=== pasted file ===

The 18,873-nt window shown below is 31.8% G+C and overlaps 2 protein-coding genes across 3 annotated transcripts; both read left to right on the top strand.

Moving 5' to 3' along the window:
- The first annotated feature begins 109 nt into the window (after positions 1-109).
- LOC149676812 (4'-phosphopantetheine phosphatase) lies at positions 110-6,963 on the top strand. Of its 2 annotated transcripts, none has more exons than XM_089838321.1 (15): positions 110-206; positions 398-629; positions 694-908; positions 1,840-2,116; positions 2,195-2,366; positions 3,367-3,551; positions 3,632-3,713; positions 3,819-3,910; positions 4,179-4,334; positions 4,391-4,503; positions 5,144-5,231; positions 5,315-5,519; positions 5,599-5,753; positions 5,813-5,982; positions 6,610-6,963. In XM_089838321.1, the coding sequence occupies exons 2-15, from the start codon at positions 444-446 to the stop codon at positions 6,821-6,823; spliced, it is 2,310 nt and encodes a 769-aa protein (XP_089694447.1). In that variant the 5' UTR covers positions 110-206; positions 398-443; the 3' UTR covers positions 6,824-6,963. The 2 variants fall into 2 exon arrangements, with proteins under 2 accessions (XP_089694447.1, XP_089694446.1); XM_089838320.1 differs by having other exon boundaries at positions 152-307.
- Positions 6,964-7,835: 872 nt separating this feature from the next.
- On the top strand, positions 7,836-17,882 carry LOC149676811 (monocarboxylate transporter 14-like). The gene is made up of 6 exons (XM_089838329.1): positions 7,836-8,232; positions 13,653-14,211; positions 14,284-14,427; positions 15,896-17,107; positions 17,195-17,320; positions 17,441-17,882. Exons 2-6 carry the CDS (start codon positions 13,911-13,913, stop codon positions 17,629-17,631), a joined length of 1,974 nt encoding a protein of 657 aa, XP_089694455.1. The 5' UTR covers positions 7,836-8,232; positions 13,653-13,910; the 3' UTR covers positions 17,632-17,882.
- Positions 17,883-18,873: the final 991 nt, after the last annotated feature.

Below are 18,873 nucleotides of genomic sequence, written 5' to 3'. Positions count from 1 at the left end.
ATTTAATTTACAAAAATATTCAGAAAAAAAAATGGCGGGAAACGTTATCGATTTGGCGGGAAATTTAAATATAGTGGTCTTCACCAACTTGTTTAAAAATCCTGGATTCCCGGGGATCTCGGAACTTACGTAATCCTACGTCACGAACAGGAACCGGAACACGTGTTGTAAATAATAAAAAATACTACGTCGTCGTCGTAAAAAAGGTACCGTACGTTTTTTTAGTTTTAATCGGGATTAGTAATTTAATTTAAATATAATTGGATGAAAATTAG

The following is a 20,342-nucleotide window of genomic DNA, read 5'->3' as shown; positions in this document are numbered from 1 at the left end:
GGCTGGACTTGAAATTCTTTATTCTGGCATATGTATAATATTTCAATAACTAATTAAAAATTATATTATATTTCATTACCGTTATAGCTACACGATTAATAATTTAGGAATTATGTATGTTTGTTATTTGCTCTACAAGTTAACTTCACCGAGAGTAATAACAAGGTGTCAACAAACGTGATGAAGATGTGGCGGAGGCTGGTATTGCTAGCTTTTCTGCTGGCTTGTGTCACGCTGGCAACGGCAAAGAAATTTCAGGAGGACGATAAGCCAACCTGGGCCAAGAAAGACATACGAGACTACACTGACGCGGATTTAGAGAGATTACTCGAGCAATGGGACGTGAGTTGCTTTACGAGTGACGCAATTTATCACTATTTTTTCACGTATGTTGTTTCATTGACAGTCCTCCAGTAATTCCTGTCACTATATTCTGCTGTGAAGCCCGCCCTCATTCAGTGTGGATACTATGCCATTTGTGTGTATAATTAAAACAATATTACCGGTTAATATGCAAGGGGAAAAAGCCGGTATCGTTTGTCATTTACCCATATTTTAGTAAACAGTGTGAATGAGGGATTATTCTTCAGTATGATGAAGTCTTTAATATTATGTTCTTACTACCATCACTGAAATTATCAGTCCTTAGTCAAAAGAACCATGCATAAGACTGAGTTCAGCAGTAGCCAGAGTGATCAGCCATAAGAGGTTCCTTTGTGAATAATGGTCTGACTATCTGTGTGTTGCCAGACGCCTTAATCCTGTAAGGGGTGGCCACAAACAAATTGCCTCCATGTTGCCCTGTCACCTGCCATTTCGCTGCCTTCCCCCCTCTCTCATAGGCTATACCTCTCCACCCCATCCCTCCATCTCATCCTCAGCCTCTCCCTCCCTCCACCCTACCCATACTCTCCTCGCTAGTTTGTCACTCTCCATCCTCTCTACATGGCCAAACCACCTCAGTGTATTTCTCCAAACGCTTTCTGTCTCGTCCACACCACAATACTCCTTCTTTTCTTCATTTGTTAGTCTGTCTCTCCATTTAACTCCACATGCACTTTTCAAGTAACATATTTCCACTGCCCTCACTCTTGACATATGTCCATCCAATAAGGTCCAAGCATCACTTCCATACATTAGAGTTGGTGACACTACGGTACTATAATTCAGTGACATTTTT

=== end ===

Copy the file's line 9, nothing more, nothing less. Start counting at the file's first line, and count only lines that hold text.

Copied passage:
ATTTAATTTACAAAAATATTCAGAAAAAAAAATGGCGGGAAACGTTATCGATTTGGCGGGAAATTTAAATATAGTGGTCTTCACCAACTTGTTTAAAAATCCTGGATTCCCGGGGATCTCGGAACTTACGTAATCCTACGTCACGAACAGGAACCGGAACACGTGTTGTAAATAATAAAAAATACTACGTCGTCGTCGTAAAAAAGGTACCGTACGTTTTTTTAGTTTTAATCGGGATTAGTAATTTAATTTAAATATAATTGGATGAAAATTAG